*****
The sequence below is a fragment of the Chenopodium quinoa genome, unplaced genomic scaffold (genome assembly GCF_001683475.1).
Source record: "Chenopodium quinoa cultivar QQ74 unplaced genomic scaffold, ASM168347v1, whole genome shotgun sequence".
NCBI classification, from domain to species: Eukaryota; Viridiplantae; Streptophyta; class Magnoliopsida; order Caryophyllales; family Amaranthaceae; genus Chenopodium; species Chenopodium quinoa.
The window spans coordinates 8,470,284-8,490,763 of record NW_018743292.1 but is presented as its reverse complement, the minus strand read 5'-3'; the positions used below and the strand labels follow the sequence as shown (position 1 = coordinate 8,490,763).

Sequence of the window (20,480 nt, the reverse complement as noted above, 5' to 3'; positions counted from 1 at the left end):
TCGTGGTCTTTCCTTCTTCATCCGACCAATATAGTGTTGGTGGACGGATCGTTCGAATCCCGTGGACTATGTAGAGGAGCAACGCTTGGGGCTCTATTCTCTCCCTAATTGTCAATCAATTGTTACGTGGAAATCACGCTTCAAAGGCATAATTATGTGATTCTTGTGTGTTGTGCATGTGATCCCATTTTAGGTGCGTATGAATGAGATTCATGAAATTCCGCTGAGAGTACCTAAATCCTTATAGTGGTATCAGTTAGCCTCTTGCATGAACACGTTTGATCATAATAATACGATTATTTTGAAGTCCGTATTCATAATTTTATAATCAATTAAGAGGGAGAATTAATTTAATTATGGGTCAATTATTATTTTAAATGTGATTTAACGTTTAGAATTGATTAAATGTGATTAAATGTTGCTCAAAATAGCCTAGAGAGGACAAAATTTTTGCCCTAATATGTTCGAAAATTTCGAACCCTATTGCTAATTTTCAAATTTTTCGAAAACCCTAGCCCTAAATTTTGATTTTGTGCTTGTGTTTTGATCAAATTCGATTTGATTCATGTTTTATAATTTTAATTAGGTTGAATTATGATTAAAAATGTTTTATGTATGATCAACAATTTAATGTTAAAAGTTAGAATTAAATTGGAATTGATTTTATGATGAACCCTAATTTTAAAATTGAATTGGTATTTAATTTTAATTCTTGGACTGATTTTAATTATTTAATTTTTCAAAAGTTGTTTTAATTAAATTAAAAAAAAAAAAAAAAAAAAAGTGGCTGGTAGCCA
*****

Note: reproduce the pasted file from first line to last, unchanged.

The sequence below is a fragment of the Chenopodium quinoa genome, unplaced genomic scaffold (genome assembly GCF_001683475.1).
Source record: "Chenopodium quinoa cultivar QQ74 unplaced genomic scaffold, ASM168347v1, whole genome shotgun sequence".
NCBI classification, from domain to species: Eukaryota; Viridiplantae; Streptophyta; class Magnoliopsida; order Caryophyllales; family Amaranthaceae; genus Chenopodium; species Chenopodium quinoa.
The window spans coordinates 8,470,284-8,490,763 of record NW_018743292.1 but is presented as its reverse complement, the minus strand read 5'-3'; the positions used below and the strand labels follow the sequence as shown (position 1 = coordinate 8,490,763).

Sequence of the window (20,480 nt, the reverse complement as noted above, 5' to 3'; positions counted from 1 at the left end):
TCGTGGTCTTTCCTTCTTCATCCGACCAATATAGTGTTGGTGGACGGATCGTTCGAATCCCGTGGACTATGTAGAGGAGCAACGCTTGGGGCTCTATTCTCTCCCTAATTGTCAATCAATTGTTACGTGGAAATCACGCTTCAAAGGCATAATTATGTGATTCTTGTGTGTTGTGCATGTGATCCCATTTTAGGTGCGTATGAATGAGATTCATGAAATTCCGCTGAGAGTACCTAAATCCTTATAGTGGTATCAGTTAGCCTCTTGCATGAACACGTTTGATCATAATAATACGATTATTTTGAAGTCCGTATTCATAATTTTATAATCAATTAAGAGGGAGAATTAATTTAATTATGGGTCAATTATTATTTTAAATGTGATTTAACGTTTAGAATTGATTAAATGTGATTAAATGTTGCTCAAAATAGCCTAGAGAGGACAAAATTTTTGCCCTAATATGTTCGAAAATTTCGAACCCTATTGCTAATTTTCAAATTTTTCGAAAACCCTAGCCCTAAATTTTGATTTTGTGCTTGTGTTTTGATCAAATTCGATTTGATTCATGTTTTATAATTTTAATTAGGTTGAATTATGATTAAAAATGTTTTATGTATGATCAACAATTTAATGTTAAAAGTTAGAATTAAATTGGAATTGATTTTATGATGAACCCTAATTTTAAAATTGAATTGGTATTTAATTTTAATTCTTGGACTGATTTTAATTATTTAATTTTTCAAAAGTTGTTTTAATTAAATTAAAAAAAAAAAAAAAAAAAAAGTGGCTGGTAGCCA